Between continues this evening, and we have this conversation with Jesse Carere, who plays Wiley’s friend, Adam. Check it out, and then watch Episode 2!
Can you tell us a little bit about Adam and how he fits into this story?
Adam is more of the studious type. He fits in the story by trying to find the truth about what is going on in the town, so after the virus breaks out he is trying to basically find out how it started and why this is happening. Why are they putting a fence up? He is just always asking questions, he is very curious. He doesn’t hang out much with the other kids other than Wiley, Jennette’s character, and occasionally Gord, Ryan Allen’s character.
Adam’s a bit of a genius, so does that make him even more inclined to figure out what’s going on?
Yeah, he is definitely a little more inclined in the science way. So that arouses his curiosity naturally.
Is he viewed as a potential threat because he’s smart?
I don’t think anyone knows he is a threat. I think he is kind of a dark horse in that way, if that makes any sense. No one is thinking that he is going to come up with anything or solve anything or do anything big because he is very quiet. But he is definitely very involved in trying to find out what is happening.
What has been the most challenging aspect of playing this character?
Some of the stunts have been fun. I am not too familiar with stunt work. That is the most out of my comfort zone; I’m used to conversational stuff with acting, but stunts present a challenge. I feel a lot of adrenaline and I feel more prone to making mistakes when I do stunts, like not getting it right. Maybe I am not athletically inclined that way? So that’s been fun. There are a lot of set pieces with stunt work and guns and squibs and all that.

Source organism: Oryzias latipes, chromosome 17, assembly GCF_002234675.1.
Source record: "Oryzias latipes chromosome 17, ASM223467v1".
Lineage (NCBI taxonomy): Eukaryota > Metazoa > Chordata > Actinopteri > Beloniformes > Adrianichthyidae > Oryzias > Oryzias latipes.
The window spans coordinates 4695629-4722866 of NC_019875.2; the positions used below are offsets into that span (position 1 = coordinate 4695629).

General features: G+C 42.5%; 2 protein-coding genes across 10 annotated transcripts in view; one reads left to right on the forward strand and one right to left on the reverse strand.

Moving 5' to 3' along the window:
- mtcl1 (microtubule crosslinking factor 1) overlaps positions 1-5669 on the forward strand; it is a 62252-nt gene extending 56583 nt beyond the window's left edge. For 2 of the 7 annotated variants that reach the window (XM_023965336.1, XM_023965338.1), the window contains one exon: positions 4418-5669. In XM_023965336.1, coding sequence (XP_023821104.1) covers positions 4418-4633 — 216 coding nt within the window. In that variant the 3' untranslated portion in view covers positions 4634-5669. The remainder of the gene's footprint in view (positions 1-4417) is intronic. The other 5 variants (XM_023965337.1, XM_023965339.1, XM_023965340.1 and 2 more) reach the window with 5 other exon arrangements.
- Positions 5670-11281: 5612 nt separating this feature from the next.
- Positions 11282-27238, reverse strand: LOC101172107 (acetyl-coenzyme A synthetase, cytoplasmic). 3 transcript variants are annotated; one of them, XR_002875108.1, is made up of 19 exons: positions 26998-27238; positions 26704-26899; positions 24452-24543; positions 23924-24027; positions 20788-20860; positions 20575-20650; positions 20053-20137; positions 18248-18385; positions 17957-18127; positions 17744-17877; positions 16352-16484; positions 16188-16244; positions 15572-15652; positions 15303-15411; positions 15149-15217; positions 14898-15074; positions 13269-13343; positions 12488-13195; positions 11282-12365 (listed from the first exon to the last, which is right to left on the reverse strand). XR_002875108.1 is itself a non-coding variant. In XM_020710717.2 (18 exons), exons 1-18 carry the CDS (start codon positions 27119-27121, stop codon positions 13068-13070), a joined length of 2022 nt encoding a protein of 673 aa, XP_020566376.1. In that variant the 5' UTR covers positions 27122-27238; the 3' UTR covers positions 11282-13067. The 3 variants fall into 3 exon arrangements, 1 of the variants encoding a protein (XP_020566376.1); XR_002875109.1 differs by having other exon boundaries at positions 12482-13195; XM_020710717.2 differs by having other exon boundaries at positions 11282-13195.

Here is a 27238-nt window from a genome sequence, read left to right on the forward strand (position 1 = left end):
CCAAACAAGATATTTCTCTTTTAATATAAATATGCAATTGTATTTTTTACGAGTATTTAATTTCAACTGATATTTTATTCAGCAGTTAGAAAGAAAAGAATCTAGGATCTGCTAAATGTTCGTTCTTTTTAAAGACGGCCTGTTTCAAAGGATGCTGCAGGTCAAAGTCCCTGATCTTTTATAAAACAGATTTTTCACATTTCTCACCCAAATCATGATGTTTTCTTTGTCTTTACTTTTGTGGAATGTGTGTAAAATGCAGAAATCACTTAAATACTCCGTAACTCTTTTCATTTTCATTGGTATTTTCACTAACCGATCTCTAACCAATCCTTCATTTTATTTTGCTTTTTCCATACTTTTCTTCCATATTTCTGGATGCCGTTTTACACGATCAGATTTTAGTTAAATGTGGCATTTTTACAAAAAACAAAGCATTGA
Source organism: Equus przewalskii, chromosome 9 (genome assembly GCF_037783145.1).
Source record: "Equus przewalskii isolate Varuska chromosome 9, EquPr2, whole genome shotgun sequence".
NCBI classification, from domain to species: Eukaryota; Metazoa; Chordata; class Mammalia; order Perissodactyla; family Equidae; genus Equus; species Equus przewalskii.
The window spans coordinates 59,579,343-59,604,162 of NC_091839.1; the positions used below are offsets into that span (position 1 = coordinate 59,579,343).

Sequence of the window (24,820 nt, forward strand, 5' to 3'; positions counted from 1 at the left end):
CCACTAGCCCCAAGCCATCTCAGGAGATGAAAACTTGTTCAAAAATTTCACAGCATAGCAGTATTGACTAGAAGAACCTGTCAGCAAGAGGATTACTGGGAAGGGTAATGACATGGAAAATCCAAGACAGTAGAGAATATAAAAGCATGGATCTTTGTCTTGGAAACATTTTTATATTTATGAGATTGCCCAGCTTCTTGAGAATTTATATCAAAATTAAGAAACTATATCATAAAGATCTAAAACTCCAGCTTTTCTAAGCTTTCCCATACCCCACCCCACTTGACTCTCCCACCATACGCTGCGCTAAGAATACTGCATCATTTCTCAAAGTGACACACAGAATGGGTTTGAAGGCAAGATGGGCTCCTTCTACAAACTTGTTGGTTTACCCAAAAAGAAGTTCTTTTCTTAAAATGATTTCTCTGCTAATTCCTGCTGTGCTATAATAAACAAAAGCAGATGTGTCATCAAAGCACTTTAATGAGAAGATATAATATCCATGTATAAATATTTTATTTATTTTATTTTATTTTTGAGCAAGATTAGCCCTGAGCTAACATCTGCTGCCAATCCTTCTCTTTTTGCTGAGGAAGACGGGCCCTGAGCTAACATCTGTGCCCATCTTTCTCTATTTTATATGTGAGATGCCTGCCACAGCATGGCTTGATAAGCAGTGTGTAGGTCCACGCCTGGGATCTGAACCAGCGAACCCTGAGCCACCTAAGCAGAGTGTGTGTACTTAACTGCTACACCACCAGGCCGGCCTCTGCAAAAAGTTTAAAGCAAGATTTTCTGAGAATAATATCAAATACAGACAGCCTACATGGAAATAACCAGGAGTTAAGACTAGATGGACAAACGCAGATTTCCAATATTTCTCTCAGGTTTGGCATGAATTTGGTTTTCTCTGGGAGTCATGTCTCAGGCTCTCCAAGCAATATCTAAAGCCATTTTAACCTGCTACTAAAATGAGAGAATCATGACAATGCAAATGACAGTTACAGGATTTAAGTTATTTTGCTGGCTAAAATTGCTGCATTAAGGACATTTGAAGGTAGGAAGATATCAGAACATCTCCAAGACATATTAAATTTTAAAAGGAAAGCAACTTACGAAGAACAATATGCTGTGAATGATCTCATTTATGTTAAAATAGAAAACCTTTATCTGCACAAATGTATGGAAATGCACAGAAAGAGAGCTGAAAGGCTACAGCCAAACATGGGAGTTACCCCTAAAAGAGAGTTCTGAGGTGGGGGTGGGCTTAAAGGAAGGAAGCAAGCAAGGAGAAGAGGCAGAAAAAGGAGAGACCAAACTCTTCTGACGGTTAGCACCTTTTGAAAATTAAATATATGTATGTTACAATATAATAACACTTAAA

There is a lot of shooting. I am never usually the one shooting, but there are a lot of shootouts and I tend to be dodging and doing things more like that, and trying not to really ruin it for everyone else. I am not shooting guns and I still feel like I might mess up the shot by not hitting my marker, or not ducking when I’m supposed to.
It sounds like Pretty Lake is a little bit chaotic. Can you describe the atmosphere once they get caught up in this pandemic?
Once the fence goes up, and it is just the people under 22 –primarily kids — it does get very chaotic. You find it is kind of like they are traveling from one place to another. We have so many different locations on this show and it is like their own playground in a way, and I think that is fun to watch. Beyond that, they are trying to survive, so that adds an interesting element. They are really trying to stay alive. I think viewers will really like watching them run around in that way – even if it is chaos, even if it is tragic at times. It’s like staying in a mall on your own, if I could have the mall to myself, do you know what I mean? Because there is no supervision, you could go do whatever you want.
Are some of the characters rising to the challenge while others are taking advantage of being kids?
Exactly. Some characters are wreaking havoc and some are trying to do better for the town and for the people. Yeah, definitely.
Is there a looming threat for any of these kids who are approaching 22, an apprehension or a nervousness like, “Oh, my God, what happens when I turn 22?”
Yeah. There are several characters who are just on the brink of turning 22 and so that does come into play. I think those characters try to forget it because it is essentially like their imminent death is about to happen and so they are trying to just forget that and carry on.
Photo Courtesy of Netflix